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Is the drowning of larvae another myth?

The following was an article I wrote that was published in a slightly modified form in Issue No 46 of BIBBAs "Bee Improvement" magazine, winter 2015.

I have heard and read many times that when a larva is laying in a cell the breathing spiracles are on the top of the larva, so if you flip it over it will drown in larval food. When writing this short article I thought I would check on the web to see if I could find any further reference to this. I could, plenty, and rather surprisingly in similar wording, including some well respected sources! I don't need to name them, because they are there for all to see.

As with everything else, if the same thing is in several places, especially if from "authoritative" sources, then it must surely be correct, but is it? In over 50 years of beekeeping I have seen enough of the standard and generally accepted information that isn't always correct to now challenge most of what I am told. I encourage others to do the same too. There are many simple experiments that can be carried out by the ordinary beekeeper, without any more equipment than they already have.

It is obvious that many things are simply "cut and pasted", without them being checked by the "writer" who is simply repeating the information.

I admit that for years I believed that larvae that are flipped over will drown. Why not? It sounds perfectly logical and as it's very unlikely to happen: does it matter? In my experience many people who attempt grafting can't see the larvae anyway, so how do they know if they are flipped over or not?

In 2014 I deliberately flipped over a couple of larvae in one cell bar and one resulted in a Q/C, so I thought I would do things with a little more control to see what happened.

During the summer of 2015 at different times over several weeks, I set up a bar of 10 JzBz cups in one of my standard cell bars. My cell bars are numbered 1-10. In each bar I put normally grafted larvae in stations 1-5 and flipped over larvae in 6-10. These were placed in a queenless colony. I did this on 4 occasions, on two I put the frames with 1-5 at the front of the hive, the other two I put them at the back, in case there was a problem with temperature, although in my experience this makes no difference normally. As is now my usual practice I put two larvae in each cell. The reason is because of the low numbers involved and it roughly halves the rejects.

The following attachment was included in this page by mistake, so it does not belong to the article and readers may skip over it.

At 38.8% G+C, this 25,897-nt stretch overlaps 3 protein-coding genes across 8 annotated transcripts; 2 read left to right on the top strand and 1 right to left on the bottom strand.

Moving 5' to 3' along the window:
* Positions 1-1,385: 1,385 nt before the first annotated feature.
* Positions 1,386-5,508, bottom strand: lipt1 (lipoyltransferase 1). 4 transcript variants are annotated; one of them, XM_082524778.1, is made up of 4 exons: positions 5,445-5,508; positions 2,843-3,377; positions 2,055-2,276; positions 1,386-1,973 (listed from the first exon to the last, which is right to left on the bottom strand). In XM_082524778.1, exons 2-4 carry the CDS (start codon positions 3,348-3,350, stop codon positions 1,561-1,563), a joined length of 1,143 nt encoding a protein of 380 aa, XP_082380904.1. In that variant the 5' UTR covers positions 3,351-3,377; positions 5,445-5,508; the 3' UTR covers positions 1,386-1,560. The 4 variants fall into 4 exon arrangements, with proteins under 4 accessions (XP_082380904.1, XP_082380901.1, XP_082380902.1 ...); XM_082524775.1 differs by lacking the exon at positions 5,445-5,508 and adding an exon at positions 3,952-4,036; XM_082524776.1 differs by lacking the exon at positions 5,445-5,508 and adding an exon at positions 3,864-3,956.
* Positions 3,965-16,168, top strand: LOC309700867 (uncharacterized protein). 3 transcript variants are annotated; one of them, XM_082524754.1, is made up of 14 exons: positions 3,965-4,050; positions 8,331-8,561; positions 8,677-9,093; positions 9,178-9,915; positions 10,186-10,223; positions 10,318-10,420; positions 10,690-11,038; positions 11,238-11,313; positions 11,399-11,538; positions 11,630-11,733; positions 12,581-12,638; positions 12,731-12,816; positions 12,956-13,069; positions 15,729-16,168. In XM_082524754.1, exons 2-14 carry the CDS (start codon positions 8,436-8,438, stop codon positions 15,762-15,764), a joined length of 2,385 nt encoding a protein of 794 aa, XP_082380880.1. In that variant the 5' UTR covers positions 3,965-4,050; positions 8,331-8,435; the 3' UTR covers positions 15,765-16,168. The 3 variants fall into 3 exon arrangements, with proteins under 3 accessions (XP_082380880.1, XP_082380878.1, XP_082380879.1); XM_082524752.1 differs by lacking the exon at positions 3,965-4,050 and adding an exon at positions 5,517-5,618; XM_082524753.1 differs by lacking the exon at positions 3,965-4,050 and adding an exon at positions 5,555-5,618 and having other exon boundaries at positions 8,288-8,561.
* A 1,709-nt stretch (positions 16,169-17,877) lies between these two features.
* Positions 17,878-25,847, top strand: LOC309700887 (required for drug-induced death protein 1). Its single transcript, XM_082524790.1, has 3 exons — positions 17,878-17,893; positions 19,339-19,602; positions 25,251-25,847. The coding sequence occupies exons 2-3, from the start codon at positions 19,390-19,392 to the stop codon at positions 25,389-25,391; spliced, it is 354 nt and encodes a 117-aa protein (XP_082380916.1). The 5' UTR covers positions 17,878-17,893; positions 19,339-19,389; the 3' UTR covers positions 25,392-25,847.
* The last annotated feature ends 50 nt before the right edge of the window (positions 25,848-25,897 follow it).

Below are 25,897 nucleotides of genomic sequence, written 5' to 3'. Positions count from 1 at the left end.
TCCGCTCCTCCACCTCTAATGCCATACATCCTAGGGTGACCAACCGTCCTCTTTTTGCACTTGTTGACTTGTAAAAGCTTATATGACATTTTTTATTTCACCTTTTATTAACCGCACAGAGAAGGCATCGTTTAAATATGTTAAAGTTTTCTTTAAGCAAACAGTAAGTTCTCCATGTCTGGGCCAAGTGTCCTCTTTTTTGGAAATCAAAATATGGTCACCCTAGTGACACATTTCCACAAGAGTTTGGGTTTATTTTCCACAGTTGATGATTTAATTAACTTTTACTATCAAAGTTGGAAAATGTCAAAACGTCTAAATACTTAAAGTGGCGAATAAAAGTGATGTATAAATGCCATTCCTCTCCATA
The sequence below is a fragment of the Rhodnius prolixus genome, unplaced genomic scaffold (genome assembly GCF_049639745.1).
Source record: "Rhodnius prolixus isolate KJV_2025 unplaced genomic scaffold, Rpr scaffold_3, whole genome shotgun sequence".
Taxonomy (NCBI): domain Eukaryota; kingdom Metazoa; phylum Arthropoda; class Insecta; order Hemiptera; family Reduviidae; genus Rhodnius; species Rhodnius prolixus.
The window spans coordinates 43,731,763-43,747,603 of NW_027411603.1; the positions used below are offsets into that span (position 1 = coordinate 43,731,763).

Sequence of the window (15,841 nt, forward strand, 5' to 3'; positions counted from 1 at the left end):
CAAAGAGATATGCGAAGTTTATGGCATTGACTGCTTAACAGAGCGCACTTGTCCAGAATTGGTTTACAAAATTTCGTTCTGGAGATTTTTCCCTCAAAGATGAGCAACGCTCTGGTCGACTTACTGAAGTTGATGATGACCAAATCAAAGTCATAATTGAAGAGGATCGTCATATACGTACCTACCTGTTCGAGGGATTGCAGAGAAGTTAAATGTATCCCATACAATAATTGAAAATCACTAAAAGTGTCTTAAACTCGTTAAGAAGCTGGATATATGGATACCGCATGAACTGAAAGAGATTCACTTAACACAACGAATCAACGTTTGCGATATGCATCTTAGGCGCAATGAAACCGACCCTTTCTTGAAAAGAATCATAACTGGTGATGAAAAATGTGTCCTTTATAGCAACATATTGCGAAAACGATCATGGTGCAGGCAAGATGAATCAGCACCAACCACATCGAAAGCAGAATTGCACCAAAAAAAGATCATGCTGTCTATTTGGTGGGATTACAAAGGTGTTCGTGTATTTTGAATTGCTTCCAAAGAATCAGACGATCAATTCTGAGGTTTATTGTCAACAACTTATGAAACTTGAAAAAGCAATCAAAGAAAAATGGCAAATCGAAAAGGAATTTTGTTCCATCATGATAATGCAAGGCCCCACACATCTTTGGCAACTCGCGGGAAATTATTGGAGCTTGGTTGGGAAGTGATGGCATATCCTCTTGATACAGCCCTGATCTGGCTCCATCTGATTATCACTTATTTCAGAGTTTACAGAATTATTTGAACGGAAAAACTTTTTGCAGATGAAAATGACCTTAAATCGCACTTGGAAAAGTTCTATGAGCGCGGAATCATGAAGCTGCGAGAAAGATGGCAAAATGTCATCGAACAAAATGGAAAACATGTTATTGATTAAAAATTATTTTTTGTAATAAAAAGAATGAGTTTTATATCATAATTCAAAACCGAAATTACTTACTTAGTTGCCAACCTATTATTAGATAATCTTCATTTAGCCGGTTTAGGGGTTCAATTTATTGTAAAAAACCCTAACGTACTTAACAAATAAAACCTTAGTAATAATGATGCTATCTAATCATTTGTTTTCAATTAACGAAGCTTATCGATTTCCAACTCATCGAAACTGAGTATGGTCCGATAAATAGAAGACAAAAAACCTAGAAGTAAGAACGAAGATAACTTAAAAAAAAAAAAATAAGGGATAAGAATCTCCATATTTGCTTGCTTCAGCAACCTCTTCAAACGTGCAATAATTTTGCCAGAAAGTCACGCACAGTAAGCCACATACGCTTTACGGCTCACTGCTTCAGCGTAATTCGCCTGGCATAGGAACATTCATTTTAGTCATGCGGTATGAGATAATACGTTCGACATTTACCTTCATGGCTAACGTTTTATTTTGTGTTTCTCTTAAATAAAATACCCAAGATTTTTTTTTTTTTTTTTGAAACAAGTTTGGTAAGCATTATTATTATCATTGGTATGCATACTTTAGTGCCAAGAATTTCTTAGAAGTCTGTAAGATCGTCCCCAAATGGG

My number of resulting queen cells are in the table below and I think they are quite surprising.

Test  1   2   3   4  Total/20 % Take
Normal (out of 5) 4 5 4 4 17 85%
Flipped (out of 5) 3 4 4 3 14 70%

I accept this is not an experiment that can be considered scientific and will never be taken much notice of. Why should it when it has been done by an amateur and conflicts with popular opinion? I have only done the same experiment on four occasions, but I have satisfied myself that yet again we are told things and accept them, when perhaps they are some distance from the truth. I may never be able to repeat the results, but I'm told that scientists often have the same problem too.

I always grafted the "normal" larvae first because I could do them much quicker, but they are consistently slightly better than the "flipped over" ones.

I have very good dexterity but I found it very difficult to turn the larvae over. You would have to be incredibly clumsy to do so, making me wonder why this whole business is considered worthy of mention so often in the first place.

I didn't witness it, but I have been told by someone who attended a presentation by a well known beekeeper that they never do grafting, because they accidentally flip the larvae over and they drown! As I have found it very difficult to do, that sounds more like a pretty good excuse for not being able to graft to me!

I suspect I damaged some larvae in turning them over, which may be part of the reason the success was lower, but even then, 70% is quite acceptable.

I don't expect this to become a big issue, but all I will repeat is that if you are told something, even though it is widespread, then challenge it and do a few checks yourself. There may be some who try a similar experiment to this and have total failure, so they will disagree with me. That doesn't matter, they are doing it from a position of experience, not just accepting what I or anyone else writes or tells them.

Roger Patterson.